But OSHA has said a number of years ago that they are developing an analytical tool to identify non-responders. And true to their word, OSHA on April 5th of this year did release and announced that it had developed a method to track non-compliers to this electronic record keeping rule, and that it will use data from a reporting tool known as the ITA or the Injury Tracking Application, as well as inspection records to identify and take action against employers who fail to provide the required Form 300A. So basically what OSHA's gonna do is they're gonna match open inspections against the list of establishments that have failed to submit their 2021 Form 300A data to create a list of potential non-responders by area office. And not surprisingly OSHA believes that submission of these forms is critical and very important to their mission of providing public access to injury illness data for industries, companies, and establishments, and allows workers, employers, potential employees and others. Others probably meaning unions, but to better understand workplace safety and health outcomes that an employer or an industry. And that would allow them to make valuable insights and informed decisions, I guess from the employee standpoint, whether you wanna go work there or not, and employers of all sizes can use this data to benchmark with others in their industry to compare their results across their operations.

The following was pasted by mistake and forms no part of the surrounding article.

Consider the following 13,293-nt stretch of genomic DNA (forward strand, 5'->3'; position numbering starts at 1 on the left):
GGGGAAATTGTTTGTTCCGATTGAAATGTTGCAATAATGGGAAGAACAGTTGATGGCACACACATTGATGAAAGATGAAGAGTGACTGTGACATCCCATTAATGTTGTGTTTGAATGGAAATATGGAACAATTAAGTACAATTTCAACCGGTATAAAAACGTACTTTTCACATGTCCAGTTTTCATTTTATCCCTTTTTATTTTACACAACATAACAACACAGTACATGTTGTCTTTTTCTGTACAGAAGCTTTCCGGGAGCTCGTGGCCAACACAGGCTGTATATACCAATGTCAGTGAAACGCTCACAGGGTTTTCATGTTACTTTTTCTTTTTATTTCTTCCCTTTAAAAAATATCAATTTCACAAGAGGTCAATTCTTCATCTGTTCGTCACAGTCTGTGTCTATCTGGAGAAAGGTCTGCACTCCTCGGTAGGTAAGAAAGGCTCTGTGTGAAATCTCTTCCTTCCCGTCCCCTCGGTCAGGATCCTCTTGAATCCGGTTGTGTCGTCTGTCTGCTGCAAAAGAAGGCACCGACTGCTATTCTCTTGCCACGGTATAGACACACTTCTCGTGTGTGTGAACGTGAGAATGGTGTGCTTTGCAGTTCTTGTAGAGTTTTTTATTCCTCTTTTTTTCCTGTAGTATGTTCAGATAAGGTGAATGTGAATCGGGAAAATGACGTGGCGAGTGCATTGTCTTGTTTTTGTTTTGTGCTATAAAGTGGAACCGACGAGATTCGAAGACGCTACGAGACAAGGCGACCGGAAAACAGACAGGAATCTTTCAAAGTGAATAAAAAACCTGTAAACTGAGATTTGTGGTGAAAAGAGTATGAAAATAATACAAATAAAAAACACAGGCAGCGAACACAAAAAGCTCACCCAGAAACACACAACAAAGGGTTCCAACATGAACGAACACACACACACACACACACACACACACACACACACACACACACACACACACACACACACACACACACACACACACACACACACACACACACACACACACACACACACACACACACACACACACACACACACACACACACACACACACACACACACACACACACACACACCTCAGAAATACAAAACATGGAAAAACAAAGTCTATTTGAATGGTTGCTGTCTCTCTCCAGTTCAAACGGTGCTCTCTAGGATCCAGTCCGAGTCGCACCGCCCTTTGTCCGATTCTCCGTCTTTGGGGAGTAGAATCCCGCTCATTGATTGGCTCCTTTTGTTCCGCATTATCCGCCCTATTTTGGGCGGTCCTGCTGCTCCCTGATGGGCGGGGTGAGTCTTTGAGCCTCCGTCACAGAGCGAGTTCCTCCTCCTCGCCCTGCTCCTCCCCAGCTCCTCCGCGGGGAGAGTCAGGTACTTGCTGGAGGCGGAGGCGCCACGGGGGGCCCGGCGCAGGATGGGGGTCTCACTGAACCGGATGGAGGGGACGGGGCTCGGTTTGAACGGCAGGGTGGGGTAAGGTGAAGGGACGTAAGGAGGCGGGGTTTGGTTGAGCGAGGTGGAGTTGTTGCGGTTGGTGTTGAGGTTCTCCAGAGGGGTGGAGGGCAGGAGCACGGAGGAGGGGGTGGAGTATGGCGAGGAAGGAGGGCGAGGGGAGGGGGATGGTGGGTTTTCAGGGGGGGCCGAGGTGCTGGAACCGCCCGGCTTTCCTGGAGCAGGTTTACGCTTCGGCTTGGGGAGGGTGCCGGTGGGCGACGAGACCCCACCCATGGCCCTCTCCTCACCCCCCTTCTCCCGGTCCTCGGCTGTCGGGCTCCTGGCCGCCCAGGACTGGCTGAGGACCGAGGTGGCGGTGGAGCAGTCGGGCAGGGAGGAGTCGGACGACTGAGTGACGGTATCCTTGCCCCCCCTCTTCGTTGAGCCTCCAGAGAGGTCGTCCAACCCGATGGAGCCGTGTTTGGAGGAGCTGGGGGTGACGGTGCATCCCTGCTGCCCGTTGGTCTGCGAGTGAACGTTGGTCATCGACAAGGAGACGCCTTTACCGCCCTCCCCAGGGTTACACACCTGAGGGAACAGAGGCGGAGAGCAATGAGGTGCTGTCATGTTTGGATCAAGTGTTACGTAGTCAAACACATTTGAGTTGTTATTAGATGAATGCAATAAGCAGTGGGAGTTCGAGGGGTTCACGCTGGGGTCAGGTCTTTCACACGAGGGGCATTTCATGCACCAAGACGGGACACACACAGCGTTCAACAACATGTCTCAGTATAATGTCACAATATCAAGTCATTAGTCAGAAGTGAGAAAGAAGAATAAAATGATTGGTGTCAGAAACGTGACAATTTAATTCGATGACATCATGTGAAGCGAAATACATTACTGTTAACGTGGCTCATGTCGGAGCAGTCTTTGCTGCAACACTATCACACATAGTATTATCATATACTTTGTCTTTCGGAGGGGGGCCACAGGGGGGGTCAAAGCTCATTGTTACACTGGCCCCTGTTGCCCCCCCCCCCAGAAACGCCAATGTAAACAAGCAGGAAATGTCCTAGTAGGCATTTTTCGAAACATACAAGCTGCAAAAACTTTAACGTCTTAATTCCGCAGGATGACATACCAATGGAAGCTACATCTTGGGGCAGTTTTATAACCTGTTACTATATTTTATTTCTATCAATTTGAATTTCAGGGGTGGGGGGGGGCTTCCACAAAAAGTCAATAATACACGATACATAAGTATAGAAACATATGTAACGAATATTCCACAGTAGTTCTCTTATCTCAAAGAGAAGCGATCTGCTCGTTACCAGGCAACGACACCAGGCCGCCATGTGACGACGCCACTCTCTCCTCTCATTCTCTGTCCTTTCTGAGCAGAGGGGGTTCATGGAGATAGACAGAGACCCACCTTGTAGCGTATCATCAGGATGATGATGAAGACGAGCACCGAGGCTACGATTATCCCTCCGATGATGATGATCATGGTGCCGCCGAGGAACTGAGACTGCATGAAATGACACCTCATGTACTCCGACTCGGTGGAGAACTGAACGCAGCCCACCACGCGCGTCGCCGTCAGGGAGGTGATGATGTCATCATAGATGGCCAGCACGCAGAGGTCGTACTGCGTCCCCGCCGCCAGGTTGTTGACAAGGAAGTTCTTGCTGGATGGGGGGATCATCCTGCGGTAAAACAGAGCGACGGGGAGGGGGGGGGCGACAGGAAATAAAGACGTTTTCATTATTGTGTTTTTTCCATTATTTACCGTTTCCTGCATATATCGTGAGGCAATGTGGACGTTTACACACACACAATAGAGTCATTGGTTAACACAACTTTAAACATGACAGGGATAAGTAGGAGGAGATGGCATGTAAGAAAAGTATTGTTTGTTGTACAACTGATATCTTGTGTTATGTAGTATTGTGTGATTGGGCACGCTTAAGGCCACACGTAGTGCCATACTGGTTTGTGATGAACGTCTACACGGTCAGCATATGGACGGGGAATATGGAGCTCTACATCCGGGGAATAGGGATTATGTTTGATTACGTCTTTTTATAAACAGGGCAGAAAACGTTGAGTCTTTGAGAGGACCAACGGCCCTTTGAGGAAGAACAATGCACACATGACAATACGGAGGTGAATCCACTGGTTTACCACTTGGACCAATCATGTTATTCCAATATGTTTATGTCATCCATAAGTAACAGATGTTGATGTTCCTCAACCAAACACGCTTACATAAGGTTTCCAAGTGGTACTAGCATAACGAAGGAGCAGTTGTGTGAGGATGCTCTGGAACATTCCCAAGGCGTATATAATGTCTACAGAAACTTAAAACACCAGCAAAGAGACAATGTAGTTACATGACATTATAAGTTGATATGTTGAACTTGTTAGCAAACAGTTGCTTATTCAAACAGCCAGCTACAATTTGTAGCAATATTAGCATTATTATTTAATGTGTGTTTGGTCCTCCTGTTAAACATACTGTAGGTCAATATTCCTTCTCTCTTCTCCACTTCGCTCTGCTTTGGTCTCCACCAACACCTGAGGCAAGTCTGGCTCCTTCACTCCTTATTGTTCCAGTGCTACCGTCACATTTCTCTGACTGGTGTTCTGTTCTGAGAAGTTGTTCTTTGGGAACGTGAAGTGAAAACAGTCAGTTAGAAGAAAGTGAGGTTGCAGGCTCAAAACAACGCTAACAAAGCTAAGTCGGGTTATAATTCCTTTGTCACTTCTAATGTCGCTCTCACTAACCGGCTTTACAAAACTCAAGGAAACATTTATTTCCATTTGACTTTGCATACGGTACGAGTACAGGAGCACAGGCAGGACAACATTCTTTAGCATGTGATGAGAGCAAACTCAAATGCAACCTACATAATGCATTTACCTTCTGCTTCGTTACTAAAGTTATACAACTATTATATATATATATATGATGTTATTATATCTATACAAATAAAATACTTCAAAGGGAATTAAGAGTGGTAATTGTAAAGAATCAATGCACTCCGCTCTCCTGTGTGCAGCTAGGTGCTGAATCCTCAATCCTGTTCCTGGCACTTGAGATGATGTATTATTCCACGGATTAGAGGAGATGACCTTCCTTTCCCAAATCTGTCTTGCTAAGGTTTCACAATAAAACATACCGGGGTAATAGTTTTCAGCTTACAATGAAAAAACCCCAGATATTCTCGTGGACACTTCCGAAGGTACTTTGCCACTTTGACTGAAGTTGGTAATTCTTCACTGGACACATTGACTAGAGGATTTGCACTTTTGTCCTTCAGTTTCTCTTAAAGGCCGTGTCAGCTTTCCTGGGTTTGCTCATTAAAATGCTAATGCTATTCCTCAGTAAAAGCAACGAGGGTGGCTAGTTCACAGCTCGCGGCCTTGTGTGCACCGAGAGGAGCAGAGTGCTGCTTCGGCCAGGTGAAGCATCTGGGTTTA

So again, OSHA's theory is that it presents helpful information for both businesses and employees alike. So, they have a memo and again, in your material is a link to that if you wanna take a look at that for more information about this enforcement programs in that area. The next thing I'd like to talk about is a recent case talking about personal liability for OSHA penalties. So as general rule, there is no statutory provision that would allow OSHA to cite a supervisor or an owner personally for OSHA penalties. But of course under normal traditional common law rules, you can pierce the corporate veil to get personal liability to certain owners or supervisors. And in the OSHA arena, that's no different, that that common law remedies exists in a recent decision that was published by an ALJ. At least that consolidated a number of cases against the same owner, highlights that. The case citation is in the materials. It's the secretary of labor against Juan Garcia. And in this case, an ALJ did find an owner liable for approximately two millions in OSHA penalties. That particular owner held the majority of interest in a limited liability company and served as it's only officer.